In this wonderful interaction with a neighbor-turned-friend, the widow Miss Maudie Atikinson, Scout Finch tries to understand why some Baptists, called “foot washers” in the book, seem to shun most of those around them. Maudie does her best to describe the reasoning in language a child can understand. This excerpt has the potential for a multitude of illustrations. There are the divisions that we bring to the church, denominational schisms, scripture reading, friendship, judging, both by the foot-washers and Scout, and then there is the legalism of the foot-washers, and finally how we understand joy and God’s creation. There’s probably plenty more, but each of those themes could be illustrated by this excellent passage by Harper Lee.

“Arthur Radley just stays in the house, that’s all,”’ said Miss Maudie. ‘Wouldn’t you stay in the house if you didn’t want to come out?’ “Yessum, but I’d wanta come out. Why doesn’t he?’ Miss Maudie’s eyes narrowed…‘You know old Mr. Radley was a foot-washing Baptist—’ ‘That’s what you are, ain’t it?’ ‘My shell’s not that hard, child. I’m just a Baptist.’ ‘Don’t you all believe in foot-washing?’ ‘We do. At home in the bathtub.’ ‘But we can’t have communion with you all-‘

Apparently deciding that it was easier to define primitive baptistry than closed communion, Miss Maudie said: ‘Foot-washers believe anything that’s pleasure is a sin. Did you know some of ’em came out of the woods one Saturday and passed by this place and told me me and my flowers were going to hell?’ ‘Your flowers, too?’ “Yes ma’am. They’d burn right with me. They thought I spent too much time in God’s outdoors and not enough time inside the house reading the Bible.’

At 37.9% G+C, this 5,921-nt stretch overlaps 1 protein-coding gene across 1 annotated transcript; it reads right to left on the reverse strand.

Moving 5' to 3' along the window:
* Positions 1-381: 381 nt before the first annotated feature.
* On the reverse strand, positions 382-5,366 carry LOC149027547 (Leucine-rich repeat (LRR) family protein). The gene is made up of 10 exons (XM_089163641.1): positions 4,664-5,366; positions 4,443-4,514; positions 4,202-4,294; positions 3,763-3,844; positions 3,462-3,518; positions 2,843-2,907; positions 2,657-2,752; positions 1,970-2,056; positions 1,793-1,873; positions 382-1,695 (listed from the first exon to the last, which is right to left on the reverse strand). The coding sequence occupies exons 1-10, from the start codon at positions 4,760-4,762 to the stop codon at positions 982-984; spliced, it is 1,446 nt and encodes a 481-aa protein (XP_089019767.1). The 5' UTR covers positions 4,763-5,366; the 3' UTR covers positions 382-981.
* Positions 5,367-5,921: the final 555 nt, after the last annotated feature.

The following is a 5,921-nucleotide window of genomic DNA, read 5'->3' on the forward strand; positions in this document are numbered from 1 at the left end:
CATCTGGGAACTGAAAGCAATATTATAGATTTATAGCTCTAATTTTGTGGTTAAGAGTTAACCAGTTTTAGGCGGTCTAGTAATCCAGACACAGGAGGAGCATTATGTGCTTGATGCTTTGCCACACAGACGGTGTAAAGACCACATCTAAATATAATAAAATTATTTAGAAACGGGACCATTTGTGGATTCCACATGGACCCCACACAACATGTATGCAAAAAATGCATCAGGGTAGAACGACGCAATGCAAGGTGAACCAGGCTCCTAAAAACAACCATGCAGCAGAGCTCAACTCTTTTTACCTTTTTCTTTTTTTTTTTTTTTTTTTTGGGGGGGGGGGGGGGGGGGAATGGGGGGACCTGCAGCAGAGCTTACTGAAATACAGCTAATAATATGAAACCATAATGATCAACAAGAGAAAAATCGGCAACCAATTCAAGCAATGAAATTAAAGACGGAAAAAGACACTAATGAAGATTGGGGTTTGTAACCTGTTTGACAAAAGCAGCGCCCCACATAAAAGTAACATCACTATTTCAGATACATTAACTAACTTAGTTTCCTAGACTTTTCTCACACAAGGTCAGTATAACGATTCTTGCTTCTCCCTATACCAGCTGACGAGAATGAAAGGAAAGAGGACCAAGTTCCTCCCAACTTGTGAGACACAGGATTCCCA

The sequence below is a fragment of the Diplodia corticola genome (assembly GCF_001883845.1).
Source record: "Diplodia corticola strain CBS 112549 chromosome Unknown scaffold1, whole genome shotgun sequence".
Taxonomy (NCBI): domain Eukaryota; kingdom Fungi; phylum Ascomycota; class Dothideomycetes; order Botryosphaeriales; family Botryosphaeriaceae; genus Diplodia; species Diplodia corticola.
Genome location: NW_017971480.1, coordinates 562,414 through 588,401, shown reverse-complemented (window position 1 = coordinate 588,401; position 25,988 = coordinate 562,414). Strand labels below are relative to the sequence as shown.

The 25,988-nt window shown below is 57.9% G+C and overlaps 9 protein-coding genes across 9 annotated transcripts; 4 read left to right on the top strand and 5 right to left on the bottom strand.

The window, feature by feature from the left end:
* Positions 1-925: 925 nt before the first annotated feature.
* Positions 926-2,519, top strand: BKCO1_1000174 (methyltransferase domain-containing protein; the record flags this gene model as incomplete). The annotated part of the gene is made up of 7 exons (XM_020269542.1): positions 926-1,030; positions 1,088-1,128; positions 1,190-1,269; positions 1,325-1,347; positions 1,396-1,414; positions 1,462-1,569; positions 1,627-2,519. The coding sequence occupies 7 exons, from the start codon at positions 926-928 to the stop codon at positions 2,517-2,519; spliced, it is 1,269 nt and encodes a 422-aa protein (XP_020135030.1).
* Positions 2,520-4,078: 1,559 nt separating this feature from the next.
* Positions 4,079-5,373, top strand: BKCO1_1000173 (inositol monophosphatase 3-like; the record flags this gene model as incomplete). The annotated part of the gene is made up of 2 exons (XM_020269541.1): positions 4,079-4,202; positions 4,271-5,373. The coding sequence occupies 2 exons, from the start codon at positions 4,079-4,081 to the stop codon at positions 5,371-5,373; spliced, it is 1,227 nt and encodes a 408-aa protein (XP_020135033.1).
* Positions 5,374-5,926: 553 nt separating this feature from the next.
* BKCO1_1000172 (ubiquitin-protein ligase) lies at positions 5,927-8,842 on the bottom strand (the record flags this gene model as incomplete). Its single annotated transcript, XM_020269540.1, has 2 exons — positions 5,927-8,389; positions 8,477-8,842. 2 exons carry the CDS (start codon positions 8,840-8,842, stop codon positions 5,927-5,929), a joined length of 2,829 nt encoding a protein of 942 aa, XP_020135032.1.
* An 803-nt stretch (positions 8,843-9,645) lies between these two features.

My confidence in pulpit Gospel lessened at the vision of Miss Maudie stewing forever in various Protestant hells. True enough, she had an acid tongue in her head, and she did not go about the neighborhood doing good, as did Miss Stephanie Crawford. But while no one with a grain of sense trusted Miss Stephanie, Jem and I had considerable faith in Miss Maudie. She had never told on us, had never played cat-and-mouse with us, she was not at all interested in our private lives. She was our friend… “That ain’t right, Miss Maudie. You’re the best lady I know.” Miss Maudie grinned. “Thank you ma’am. Thing is, foot-washers think women are a sin by definition. They take the Bible literally, you know.” “Is that why Mr. Arthur stays in the house, to keep away from women?” “I’ve no idea.”

Harper Lee, To Kill a Mockingbird, HarperPerennial Modern Classics.

Is the Truth Good News?

In the novel The Second Coming one of Walker Percy’s characters says about Christians, “I cannot be sure they don’t have the truth. But if they have the truth, why is it the case that they are repellent precisely to the degree that they embrace and advertise the truth? . . . A mystery: If the good news is true, why is not one pleased to hear it?”

Philip Yancey, Vanishing Grace: Bringing Good News to a Deeply Divided World, Zondervan, 2018.

Judging Others Stems from Self-Judgment

But it is important to be aware that the act of judging others has its origins in our self-judgment. As I often tell patients, “Shamed people shame people.” Long before we are criticizing others, the source of that criticism has been planted, fertilized and grown in our own lives, directed at ourselves, and often in ways we are mostly unaware of.

Suffice to say that our self-judgment, that tendency to tell ourselves that we are not enough—not thin enough, not smart enough, not funny enough, not . . . enough—is the nidus out of which grows our judgment of others, not least being our judgment of God. The problem is that we have constructed a sophisticated lattice of blindness around this behavior, which disallows our awareness of it.

Curt Thompson, The Soul of Shame: Retelling the Stories We Believe About Ourselves, InterVarsity Press.

Opening His Eyes